There have already been trials into the system. Japanese car-maker Nissan partnered with Italian energy company Enel to launch a large scale test in the UK. It involved over 100 cars, and there are also many university research projects also being run. The £20 million government fund supports these studies into the future of our automotive industry.

There are now more than 90,000 electric/hybrid cars on the roads, and more than 13,000 public plug-in points with even more home charging points. That should mean there is plenty of supply, given there are 31 million cars and only 8000 fuel stations around the uk, however the public plug-in points have varying degrees of useful application. Unlike fueling stations, which can fill up a car in under a minute, you may have to wait hours for an electric car to fully charge. This means journeys will have to be more planned out than regular driving, and sat-navs will need more integration to plan a journey around the range of the battery. Filtering out the slow charging points, there are only 4442 over 22kwh, which are mainly clustered around cities and will be in higher demand. Coinciding with this, the new electric vehicles bill currently going round parliament, should force large fuel suppliers to install charging points at all their fuel stations across the UK.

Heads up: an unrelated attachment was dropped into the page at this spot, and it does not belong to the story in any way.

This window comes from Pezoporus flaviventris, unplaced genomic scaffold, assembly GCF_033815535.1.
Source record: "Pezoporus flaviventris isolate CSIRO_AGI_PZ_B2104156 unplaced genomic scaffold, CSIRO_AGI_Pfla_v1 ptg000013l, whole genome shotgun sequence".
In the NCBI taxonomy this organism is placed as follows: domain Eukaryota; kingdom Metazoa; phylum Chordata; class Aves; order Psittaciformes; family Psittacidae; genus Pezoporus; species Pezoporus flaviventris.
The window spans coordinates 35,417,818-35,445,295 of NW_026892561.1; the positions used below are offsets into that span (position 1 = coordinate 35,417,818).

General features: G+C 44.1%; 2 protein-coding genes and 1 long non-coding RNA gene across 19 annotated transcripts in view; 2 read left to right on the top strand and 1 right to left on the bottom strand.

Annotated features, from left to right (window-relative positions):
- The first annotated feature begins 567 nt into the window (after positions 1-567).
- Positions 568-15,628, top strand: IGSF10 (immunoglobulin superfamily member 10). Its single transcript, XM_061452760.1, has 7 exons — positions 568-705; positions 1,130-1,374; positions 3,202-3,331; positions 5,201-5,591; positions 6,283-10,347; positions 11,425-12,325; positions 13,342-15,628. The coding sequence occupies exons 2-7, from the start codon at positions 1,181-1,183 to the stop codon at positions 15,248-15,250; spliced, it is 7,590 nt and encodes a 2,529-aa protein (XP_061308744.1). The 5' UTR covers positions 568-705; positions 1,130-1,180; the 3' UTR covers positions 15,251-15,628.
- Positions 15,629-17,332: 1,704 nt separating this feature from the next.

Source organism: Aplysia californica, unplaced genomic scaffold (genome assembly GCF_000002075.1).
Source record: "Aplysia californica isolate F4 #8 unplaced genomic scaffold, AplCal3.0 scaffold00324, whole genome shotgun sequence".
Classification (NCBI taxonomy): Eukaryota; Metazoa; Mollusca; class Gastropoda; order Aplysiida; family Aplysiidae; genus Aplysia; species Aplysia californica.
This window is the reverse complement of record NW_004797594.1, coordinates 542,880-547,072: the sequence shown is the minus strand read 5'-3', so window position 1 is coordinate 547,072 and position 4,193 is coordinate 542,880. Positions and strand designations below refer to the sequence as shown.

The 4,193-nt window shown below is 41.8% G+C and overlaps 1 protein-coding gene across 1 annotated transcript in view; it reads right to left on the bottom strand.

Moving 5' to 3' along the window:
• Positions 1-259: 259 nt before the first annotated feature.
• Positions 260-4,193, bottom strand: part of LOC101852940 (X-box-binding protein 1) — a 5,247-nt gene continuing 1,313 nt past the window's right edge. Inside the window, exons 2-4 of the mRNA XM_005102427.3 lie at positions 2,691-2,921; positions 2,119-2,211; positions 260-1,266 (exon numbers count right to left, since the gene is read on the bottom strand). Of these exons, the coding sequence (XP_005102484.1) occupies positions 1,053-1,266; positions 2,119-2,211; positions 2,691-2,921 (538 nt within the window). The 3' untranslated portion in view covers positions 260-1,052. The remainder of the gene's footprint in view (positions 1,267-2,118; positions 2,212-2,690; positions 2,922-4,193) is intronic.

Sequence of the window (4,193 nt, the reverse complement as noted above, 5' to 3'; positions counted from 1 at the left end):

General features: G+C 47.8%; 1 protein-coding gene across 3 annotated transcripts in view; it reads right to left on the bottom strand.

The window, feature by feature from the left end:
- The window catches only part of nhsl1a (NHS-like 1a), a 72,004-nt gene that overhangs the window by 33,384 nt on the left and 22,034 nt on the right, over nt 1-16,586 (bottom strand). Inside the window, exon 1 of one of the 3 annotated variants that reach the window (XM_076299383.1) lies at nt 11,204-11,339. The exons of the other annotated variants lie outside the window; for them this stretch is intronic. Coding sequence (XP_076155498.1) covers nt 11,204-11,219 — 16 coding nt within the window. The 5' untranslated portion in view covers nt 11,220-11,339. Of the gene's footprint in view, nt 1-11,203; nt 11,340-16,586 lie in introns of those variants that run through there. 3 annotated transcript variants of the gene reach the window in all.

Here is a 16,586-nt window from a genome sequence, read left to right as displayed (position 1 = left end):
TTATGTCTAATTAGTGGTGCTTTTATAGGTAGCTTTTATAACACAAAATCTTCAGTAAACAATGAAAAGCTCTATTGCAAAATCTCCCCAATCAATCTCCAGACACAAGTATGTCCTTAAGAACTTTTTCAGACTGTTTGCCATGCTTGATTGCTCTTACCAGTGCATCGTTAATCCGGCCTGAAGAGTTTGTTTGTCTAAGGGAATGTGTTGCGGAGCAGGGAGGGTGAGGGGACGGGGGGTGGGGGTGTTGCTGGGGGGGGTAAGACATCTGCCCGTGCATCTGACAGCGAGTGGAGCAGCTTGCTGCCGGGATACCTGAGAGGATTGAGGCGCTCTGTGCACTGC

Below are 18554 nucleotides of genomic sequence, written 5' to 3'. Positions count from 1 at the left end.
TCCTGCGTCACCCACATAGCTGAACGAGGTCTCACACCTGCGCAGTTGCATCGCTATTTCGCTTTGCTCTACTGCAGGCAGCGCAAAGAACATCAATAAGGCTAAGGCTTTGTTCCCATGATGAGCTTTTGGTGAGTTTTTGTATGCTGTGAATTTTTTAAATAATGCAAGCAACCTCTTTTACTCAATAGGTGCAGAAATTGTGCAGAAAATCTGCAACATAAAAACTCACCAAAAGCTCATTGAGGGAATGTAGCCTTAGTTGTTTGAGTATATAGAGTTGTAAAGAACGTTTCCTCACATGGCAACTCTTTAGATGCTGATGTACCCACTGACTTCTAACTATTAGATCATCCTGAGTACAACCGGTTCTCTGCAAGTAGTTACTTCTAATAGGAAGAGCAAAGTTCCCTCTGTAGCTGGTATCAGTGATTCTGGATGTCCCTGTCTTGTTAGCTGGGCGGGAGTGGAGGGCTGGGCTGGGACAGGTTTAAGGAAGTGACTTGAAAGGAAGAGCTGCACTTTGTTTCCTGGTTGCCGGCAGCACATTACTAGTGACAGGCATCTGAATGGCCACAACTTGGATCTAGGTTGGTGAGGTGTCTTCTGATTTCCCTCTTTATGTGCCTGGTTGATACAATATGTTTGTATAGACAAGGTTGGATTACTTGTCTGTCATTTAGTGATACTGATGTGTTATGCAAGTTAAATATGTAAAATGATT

France is switching on electric cars

Across the channel in France, president Emmanuel Macron’s government has announced radical changes for his country to meet the Paris climate accords. A proposal has been made to ban the sale of petrol and diesel vehicles by 2040. This announcement is a key marker of the end for internal combustion engines, and a massive shakeup of the oil, fuel and energy sectors which have controlled countries, even the world for over 100 years.

Nicolas Hulot, France’s ecology minister, said: it would be a “tough” objective for car makers and fuel companies but that France’s industries were well equipped to make a switch to electric, adding “Our [car] makers have enough ideas in the drawer to nurture and bring about this promise … which is also a public health issue.”.